Craigie James Bell Sal­mond

The Courier & Advertiser (Perth and Perthshire Edition) - - COMMENT -

“I was par­tic­u­larly in­ter­ested in a re­cent ref­er­ence (by the Man with Two Dogs) to the writer and jour­nal­ist, James Bell Sal­mond,” writes He­len Lawren­son of Wor­mit.

“As the ar­ti­cle recorded, Sal­mond fought on the Somme, and his war po­ems are es­pe­cially mov­ing. Al­though he was an of­fi­cer in the Black Watch, Sal­mond speaks in his po­ems with the voice of an or­di­nary sol­dier. In 1917 he be­came a pa­tient at Craiglock­hart Of­fi­cers’ Hos­pi­tal, at the same time as Wil­fred Owen and Siegfried Sas­soon; he suc­ceeded Owen as edi­tor of ‘Hy­dra’, the hos­pi­tal mag­a­zine.

“Af­ter the war, Sal­mond be­came edi­tor of the Scots Mag­a­zine, which moved to Dundee in 1927, and it was here that he did great ser­vice to lit­er­a­ture – en­cour­ag­ing writ­ers such as Neil Gunn, Hugh MacDiarmid and Lewis Gras­sic Gib­bon.

“He was a great pro­moter not only of lit­er­a­ture, but of the city of Dundee it­self. As I have writ­ten in my ac­count of Scot­tish coun­try danc­ing in Dundee (‘Petronella to the Prince of Wales’), Sal­mond be­came a pop­u­lar Pres­i­dent of the Dundee Branch of the Royal Scot­tish Coun­try Dance So­ci­ety, whose meet­ings he at­tended when­ever he could.”

Ring­ing sound

“About half an hour ago, I de­vel­oped a per­sis­tent ‘ring­ing’ in my left ear in which I wear a hear­ing aid,” writes Mary Smith, of Mary­burgh. “I de­cided it must be the bat­tery so changed it. No im­prove­ment. I tried an­other. Still no im­prove­ment. Had I de­vel­oped tin­ni­tus?

“Oh dear, why do these things al­ways hap­pen at the week­end when only emer­gency ser­vices op­er­ate? How would I be able to en­joy TV pro­grammes un­til I could get help on Mon­day morn­ing?

“I cleaned the hear­ing aid and re­signed my­self to a noisy un­com­fort­able week­end. Af­ter about 15 min­utes I went to an­other room and, in the pas­sage, the noise was even louder. Per­haps it wasn’t my hear­ing af­ter all. My first thought was the smoke alarm which I took off the wall. Then I went into my bed­room and, guess what, it was an alarm clock. Prob­lem solved!”

A deluxe “piler”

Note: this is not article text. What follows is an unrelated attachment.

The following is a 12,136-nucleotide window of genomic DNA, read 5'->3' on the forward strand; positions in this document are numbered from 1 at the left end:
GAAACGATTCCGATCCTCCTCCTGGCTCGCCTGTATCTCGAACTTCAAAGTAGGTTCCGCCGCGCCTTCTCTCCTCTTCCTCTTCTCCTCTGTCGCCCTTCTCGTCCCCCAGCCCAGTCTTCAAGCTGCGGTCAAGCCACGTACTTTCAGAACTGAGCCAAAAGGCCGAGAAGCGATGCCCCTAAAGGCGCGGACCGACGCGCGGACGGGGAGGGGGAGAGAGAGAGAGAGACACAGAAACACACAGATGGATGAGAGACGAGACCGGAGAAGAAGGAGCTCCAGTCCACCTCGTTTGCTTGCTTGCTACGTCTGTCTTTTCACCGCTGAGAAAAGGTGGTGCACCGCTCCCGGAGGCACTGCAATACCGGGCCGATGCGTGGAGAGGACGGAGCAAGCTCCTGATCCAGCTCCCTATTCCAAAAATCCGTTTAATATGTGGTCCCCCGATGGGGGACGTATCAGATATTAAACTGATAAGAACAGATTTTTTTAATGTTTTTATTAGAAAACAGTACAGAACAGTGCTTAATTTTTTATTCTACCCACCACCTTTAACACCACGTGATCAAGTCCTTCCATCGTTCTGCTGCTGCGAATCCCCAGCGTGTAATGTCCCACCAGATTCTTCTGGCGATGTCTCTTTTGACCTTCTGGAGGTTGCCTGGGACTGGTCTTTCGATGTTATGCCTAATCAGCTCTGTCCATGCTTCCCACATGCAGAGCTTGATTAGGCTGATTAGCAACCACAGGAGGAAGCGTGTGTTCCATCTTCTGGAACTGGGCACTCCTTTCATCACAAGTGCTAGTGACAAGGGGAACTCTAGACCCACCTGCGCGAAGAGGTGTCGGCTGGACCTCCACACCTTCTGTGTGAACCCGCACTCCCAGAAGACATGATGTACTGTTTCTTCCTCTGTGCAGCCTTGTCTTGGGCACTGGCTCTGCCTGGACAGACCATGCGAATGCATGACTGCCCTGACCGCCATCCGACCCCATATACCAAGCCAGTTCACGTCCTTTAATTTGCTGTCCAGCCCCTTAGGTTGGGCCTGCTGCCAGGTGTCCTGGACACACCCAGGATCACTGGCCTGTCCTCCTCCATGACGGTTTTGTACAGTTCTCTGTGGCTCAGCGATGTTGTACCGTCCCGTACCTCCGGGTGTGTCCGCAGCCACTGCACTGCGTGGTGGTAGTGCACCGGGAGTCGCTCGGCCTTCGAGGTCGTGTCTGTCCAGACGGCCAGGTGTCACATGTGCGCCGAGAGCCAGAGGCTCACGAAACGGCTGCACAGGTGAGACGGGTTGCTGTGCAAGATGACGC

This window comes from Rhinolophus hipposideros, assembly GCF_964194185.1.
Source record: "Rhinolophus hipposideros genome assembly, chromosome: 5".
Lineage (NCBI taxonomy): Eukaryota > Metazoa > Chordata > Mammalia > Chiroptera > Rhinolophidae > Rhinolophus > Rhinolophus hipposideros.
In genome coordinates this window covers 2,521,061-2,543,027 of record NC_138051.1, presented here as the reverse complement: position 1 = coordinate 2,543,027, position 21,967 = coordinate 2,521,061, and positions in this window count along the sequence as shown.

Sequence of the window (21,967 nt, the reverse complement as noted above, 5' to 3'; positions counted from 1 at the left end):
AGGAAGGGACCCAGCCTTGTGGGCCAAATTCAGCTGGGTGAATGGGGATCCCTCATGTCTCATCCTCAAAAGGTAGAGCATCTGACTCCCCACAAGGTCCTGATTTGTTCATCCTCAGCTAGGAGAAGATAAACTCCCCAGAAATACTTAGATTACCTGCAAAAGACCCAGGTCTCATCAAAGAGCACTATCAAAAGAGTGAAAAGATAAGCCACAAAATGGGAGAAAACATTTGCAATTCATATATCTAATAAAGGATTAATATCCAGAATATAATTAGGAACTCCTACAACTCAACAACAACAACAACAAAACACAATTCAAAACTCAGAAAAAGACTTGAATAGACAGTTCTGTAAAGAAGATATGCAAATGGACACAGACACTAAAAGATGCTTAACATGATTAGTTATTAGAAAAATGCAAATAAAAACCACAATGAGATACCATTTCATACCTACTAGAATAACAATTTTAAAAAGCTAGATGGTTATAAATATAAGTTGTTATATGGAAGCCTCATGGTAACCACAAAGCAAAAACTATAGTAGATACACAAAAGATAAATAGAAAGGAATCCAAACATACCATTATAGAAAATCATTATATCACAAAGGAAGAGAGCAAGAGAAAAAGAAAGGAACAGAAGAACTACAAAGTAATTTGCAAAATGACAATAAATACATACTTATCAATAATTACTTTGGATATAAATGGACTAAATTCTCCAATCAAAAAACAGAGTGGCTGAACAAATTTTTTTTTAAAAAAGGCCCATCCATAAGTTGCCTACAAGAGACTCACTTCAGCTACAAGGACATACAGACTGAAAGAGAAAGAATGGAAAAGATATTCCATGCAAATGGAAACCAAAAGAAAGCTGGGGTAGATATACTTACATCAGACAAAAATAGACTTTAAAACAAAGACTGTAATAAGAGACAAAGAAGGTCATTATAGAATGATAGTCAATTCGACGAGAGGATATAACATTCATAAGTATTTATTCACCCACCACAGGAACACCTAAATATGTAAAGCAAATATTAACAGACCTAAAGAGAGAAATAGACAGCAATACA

“Pa­trick Mitchell re­cently ques­tioned the spell­ing of a word for a child’s four­wheeled cart. He asked if it should be ‘piller’” writes a Craigie reg­u­lar. “I had such an ad­vanced form of trans­port from the age of nine in Dundee. It went ev­ery­where with me.

“I have no idea what the of­fi­cial spell­ing was, but we pro­nounced that par­tic­u­lar word ‘piler’ as in ‘pile of stones’.

“These home-made ve­hi­cles also re­joiced in the names of ‘cair­ties’ or ‘bug­gies’. My first ef­fort had the body­work of a wooden John West salmon box with a wooden plank down the mid­dle un­der­neath and run­ning the length of the box, with one end ex­tended to sup­port the steer­ing front axle. The rear axle was bolted to the bot­tom of the salmon box.

“The wooden wheels came from a sawmill in Loons Road and the axles were made by a black­smith with his forge op­po­site Cold­side Pri­mary School. I had no drill and bored the holes for the bolts for the axles us­ing a red-hot poker heated on the fire.”

Talks on Great War

The Aber­tay His­tor­i­cal So­ci­ety’s evening lec­ture se­ries con­tin­ues on No­vem­ber 9 with three short talks look­ing at as­pects of Dundee’s ex­pe­ri­ence in the Great War. Speak­ers are Univer­sity of Dundee His­tory grad­u­ate David Wilkinson and Great War Dundee steer­ing group mem­bers Linda Ni­col and Matthew Jar­ron.

Linda Ni­col’s talk, ‘Chil­dren in War­time: the im­pact of the Great War on their young lives’, will look at the ac­tiv­i­ties pur­sued by schools to as­sist the war ef­fort, the so­cial im­pacts brought about by the sep­a­ra­tion of fam­i­lies and the daily hard­ships fac­ing many.

David Wilkinson’s talk is en­ti­tled ‘Con­sci­en­tious Ob­jec­tion: Press, pro­pa­ganda and pub­lic opin­ion fol­low­ing the in­tro­duc­tion of Mil­i­tary Ser­vice Act, 1916’. While Dundee gave nearly two thirds of its el­i­gi­ble men to the armed forces in sup­port of the war ef­fort, David will ex­plore what hap­pened to those who stayed be­hind on the grounds of their con­science.

Matthew Jar­ron’s talk is en­ti­tled ‘“Splen­dour and Sor­row”: Dundee’s news­pa­pers artists at war’. His talk will ex­plore the ways that artists be­gan to re­spond to the war in print, and look at the for­tunes of some of the many artists who signed up for the front.

The event takes place in Lec­ture Theatre 1 in the Dal­housie Build­ing at the Univer­sity of Dundee. The talks start at 6.30 pm, with the doors open from 6pm.

The hole truth

The reader who asked the ques­tion about stones he found at El­liot, Ar­broath, is de­lighted to learn that the holes drilled through them were made by mol­luscs, and thanks all those who sup­plied the an­swer.

He adds: “Sea crea­tures drilling holes in stones! And I thought wood­peck­ers were daft!”

To­day’s pho­to­graph, taken from our files, shows the new club­house at Carnoustie in 1968.

Dundee Cen­tral Li­brary. Pic­ture:

Writer and jour­nal­ist James Bell Sal­mond. See story above.

Newspapers in English

Newspapers from UK

© PressReader. All rights reserved.